The other was Evelyn throwing away years worth of work and determination just because Tobias asked her to. Its even more ridiculous to me because right before the scene Peter reminds Tobias that Evelyn almost got him killed by sending a group of people with guns after them when they were leaving the city, knowing that her son was among the people leaving. We also know that Evelyn doesn't take too kindly to betrayal. But low and behold Tobias says choose me or the city and it doesn't even take a second for her to choose him. You know I actually thought it was a trick. I'm reading and in my mind I'm like OMG, she's so faking it, something is going to happen, that was too easy! But no, nothing happened. She really was surrendering. And Marcus, Mr. Big Bad Wolf, was shut down by Johanna before he could even really begin to start a ruckus. And he actually gave up. Just like that. You mean that this conflict could have ended a long time ago if Evelyn had just surrendered? Then explain to me what the point of all this was? If all it took was for Tobias to say, "Hey mom, choose me," then why didn't they have that conversation when he was working side by side with her. Evelyn faked her own death for goodness sakes! You would think that having a family again is not exactly high on her priorities list. I literally pictured them fighting and Tobias force feeding her the memory serum. But it's almost like Roth is afraid of having completely evil characters. It seems like she tries to give all her bad guys some sort of redeeming quality, but it's really not necessary. Let a bad guy be a bad guy. That's their job. But since Roth apparently wants everybody to just forgive each other, we end up with a very anticlimactic end to that conflict.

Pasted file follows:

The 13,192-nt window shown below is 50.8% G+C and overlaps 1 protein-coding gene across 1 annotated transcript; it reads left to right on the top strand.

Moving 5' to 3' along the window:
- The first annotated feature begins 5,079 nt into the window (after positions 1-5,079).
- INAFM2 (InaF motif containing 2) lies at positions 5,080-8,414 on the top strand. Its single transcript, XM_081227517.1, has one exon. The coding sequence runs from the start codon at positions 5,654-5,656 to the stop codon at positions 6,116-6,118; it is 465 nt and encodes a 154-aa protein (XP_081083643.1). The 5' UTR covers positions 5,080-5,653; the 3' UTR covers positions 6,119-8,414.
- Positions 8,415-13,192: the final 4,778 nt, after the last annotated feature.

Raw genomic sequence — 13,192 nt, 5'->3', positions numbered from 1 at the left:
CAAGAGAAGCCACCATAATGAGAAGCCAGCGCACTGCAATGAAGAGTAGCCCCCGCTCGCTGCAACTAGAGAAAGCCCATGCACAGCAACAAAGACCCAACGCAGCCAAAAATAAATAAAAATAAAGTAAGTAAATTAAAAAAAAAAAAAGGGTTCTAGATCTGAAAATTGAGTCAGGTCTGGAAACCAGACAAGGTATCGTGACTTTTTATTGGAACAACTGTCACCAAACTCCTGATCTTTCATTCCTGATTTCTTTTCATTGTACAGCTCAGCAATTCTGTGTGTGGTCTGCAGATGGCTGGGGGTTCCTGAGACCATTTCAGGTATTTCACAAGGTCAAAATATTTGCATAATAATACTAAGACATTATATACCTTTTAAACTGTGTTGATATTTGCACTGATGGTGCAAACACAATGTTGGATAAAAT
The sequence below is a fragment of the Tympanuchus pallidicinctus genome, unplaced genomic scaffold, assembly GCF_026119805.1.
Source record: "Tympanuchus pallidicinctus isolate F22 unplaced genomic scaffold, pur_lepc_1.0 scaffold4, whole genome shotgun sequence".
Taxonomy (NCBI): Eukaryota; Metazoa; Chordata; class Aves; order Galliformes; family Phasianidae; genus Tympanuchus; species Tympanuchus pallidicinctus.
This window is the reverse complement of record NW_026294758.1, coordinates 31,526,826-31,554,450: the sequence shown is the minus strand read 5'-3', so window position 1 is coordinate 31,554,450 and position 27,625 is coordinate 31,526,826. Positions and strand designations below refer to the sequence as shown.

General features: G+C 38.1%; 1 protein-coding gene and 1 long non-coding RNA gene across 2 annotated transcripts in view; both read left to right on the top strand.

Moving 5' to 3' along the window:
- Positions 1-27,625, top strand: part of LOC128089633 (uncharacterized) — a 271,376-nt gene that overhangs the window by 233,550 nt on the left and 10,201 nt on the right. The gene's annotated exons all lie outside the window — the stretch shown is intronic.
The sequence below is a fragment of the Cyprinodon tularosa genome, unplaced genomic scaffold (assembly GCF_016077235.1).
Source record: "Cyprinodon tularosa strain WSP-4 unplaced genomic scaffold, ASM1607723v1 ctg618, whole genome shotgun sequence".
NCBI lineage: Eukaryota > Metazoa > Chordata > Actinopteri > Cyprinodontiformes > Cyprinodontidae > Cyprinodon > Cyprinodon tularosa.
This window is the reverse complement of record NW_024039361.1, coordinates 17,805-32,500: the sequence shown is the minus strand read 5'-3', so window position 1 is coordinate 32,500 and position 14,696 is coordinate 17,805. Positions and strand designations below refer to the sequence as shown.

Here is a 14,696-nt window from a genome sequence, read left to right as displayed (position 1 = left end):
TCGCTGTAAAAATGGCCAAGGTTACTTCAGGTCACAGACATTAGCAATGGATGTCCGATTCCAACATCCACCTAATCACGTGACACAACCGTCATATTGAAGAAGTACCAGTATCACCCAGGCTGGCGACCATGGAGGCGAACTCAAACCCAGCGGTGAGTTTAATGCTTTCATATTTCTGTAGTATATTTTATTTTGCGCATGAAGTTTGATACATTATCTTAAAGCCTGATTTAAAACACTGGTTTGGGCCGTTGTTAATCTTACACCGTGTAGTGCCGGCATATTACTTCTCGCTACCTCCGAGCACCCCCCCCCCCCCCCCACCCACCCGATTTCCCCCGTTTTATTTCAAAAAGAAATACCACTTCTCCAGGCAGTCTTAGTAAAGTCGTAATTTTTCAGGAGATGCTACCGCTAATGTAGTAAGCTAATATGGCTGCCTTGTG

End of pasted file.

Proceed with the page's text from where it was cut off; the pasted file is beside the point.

Now for that finale. That moment my friend told me is going to make my jaw drop. Honestly, it didn't. As soon as my friend told me I might not like the ending, I knew what was coming. I figured it would either be Tris or Tobias. And you know what, I would have been fine with it. It's realistic enough. I'm not the one to always want a happy ending anyway. But the way this ending happened was so forced, it's insulting. I can't help but feel like she, her publisher, somebody wanted this "shock factor". Cause lets face it, Tris's death was so unnecessary. It took away the chance for Caleb, the only person who actually did need redeeming, to prove that he wasn't a bad guy after all, just misled. I was completely okay with him sacrificing himself because it just made sense. But I just knew that Tris would steal the moment. But I didn't expect her to die because of it. I was expecting the whole she has more of a chance to survive the death serum thing. But David waiting with a gun? We don't even know what tipped him off. He just had a feeling because she had been running around with GD people all week? Thats complete bullshit. First of all, who else is she going to run around with? Those people are her friends and she's not going to cut them off just because you say they're damaged. Oh, and let's not forget that she saw him early in the day at a meeting! Don't you think if he suspected anything he would have brought it up then? But no, instead we get a random security lockdown that ruins the whole plan. If we had some clue or inkling that David was on to them, this might have worked. But instead she forces a situation that would allow Tris to die. And then we're supposed to be heartbroken for Tobias. First of all, it took pages for them to get back to the Bureau to learn what happened, by then I was just over it. The mini chapters of Tobias in his feelings didn't even move me because I was just pissed the whole time that Tris died is such a dumb way. I mean she had a whole conversation with David and was taking steps BACK. She could have dived behind some cover, grabbed her gun, shot David from around the corner and Initiate the memory serum and that would have been that. Hell maybe she could have took some shots too, but survivable ones.
I think in Roth's quest to be different, she threw logic out the window. But I'm sorry, to successfully kill off a main character, you better have a damn good reason to. That's why it's very rare, not only in books but in films. Roth could have gone so many ways with that ending. But she chose the wrong path for the sake of controversy, and that is the biggest disappointment about this series.
You know what, that 3 out of 5 is more for the series as a whole. I would give this book more of a 2 out of 5.